New Printing Sees a Perfect Transfer
Robert Bezimienny | Sydney, NSW Australia | 12/08/2001
(5 out of 5 stars)
"In an earlier review, I criticised the sound synchronisation - well, Criterion have rectified this problem in the current second printing. This information can be found at Criterion's revamped website, Criterionco.com, which is now very informative - there is a page devoted to known problems, and a page where you can alert them to any new problems you find; also you can ask general questions.
Technically, now, this film transfer is outstanding - the picture is superbly clear, better in fact than a restored print recently screened in Sydney.
For me, the film itself gets better with each viewing. Kind of amazing considering this is overtly a suspense thriller, where not knowing the outcome should be crucial - perhaps this reveals that it is more a character study, particularly a rumination on a character accepting his fate, a fate portrayed as virtually predestined. Also there is a sense that Dassin delights in the making of this picture - his performance as Cesare the Milanese is similarly brimming with enthusiastic charm. The production design by Alexandre Trauner (Les Enfants du Paradis) is another factor in allowing enjoyment to grow with each viewing - the film looks wonderful. There's a sense that each carefully considered part of the film is necessary, and that to change any would be to the detriment of the film as a whole - a little like the feeling inspired by a great musical symphony; possibly it's a little ironic then that the one questionable element is the title song! In the notes, Dassin is said to have rued his dismissal of an alternative, and at the time largely unknown, songwriter - Charles Aznavour!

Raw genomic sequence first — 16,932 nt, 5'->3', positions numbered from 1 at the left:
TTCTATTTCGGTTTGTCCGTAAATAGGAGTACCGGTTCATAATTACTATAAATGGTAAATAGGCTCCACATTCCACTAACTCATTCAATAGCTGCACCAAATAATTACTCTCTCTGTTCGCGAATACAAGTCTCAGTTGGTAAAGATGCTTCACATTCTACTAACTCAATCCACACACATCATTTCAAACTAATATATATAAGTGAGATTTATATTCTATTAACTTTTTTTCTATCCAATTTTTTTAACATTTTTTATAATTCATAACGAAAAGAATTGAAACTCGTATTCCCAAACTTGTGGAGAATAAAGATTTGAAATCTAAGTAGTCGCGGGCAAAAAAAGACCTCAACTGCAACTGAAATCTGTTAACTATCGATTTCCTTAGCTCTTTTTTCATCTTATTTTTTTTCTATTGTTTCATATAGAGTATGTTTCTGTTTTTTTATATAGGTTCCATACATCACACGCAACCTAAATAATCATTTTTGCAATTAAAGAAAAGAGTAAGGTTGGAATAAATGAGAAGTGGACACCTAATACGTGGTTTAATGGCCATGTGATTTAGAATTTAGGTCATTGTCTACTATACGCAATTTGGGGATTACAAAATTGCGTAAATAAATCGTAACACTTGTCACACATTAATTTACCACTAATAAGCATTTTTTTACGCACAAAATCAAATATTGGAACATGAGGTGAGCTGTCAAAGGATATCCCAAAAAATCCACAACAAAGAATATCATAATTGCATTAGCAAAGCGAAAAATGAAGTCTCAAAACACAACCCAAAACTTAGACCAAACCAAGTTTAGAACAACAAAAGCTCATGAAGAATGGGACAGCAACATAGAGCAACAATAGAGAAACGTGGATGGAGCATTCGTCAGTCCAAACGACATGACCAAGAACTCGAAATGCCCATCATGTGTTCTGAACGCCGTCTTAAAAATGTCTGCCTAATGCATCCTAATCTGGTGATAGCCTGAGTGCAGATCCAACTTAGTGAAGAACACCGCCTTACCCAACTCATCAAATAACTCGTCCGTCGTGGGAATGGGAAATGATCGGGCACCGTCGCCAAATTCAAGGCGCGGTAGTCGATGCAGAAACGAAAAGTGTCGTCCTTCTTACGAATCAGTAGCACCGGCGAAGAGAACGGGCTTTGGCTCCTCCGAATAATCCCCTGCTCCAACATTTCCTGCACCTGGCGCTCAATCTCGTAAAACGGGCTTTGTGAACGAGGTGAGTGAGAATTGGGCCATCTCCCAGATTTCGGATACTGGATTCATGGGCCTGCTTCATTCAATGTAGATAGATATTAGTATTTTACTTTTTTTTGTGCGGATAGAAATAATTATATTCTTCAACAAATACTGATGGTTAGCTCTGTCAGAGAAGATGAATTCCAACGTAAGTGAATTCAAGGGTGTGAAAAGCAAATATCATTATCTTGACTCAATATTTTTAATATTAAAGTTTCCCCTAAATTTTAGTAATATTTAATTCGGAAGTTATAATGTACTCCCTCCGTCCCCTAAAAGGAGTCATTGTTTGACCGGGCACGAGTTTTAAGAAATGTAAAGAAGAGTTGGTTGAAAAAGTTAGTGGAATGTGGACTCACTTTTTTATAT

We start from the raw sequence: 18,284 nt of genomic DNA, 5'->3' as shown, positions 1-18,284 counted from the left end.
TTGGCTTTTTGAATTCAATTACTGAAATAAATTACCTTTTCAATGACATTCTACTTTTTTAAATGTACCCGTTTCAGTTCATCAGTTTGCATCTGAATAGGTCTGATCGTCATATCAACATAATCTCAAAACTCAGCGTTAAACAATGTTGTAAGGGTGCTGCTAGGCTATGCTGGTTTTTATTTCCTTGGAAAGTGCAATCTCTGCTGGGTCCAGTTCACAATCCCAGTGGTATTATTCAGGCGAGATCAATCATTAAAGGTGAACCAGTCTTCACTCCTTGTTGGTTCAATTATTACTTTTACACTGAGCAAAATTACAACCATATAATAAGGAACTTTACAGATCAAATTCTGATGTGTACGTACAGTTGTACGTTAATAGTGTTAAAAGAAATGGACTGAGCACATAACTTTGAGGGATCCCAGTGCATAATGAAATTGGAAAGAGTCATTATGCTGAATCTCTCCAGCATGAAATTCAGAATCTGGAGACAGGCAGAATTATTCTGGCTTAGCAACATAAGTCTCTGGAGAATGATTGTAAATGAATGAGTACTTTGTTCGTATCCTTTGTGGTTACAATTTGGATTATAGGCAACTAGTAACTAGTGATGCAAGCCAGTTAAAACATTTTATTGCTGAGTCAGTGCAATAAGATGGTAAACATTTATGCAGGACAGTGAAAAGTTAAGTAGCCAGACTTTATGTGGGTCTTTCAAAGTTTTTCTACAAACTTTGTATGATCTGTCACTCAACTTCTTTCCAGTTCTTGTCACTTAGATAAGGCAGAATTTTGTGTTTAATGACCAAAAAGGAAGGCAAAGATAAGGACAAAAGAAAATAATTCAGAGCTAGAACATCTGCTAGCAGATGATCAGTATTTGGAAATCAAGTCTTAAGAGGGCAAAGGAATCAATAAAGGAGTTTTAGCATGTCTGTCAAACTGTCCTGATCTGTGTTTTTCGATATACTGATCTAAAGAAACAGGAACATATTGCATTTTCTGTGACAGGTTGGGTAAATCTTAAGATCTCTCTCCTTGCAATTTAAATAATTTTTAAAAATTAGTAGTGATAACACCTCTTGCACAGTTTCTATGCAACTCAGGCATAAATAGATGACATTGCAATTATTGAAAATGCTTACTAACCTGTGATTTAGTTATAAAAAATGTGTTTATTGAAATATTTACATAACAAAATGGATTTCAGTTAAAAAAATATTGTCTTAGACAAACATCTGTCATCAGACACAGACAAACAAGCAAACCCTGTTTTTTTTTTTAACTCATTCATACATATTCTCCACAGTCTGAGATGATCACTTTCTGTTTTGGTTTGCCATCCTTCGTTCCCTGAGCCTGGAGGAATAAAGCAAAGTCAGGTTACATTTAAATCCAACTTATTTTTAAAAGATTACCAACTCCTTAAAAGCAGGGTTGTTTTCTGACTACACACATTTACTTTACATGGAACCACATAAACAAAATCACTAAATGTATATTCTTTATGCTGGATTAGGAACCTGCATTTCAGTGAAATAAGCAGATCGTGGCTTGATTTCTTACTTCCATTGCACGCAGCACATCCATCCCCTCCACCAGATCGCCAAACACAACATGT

It is also amazing to think that for decades this film was rarely available for public screening and not obtainable on video. It deserves to be seen by everyone with a love of cinema. A truly great film."
Oh ! the sound !
Dick Jenssen | Carnegie, VICTORIA Australia | 09/21/2001
(4 out of 5 stars)
"This is not a review, but rather a word or two about the terrible problems with the sound synchronisation.
The film itself is one of the greats in the genre of crime thriller, and so it is a criminal shame that Criterion have released the film with a French soundtrack well and truly out of synch with the action.
However - there are NO, repeat, NO - such problems with the English language (dubbed) soundtrack !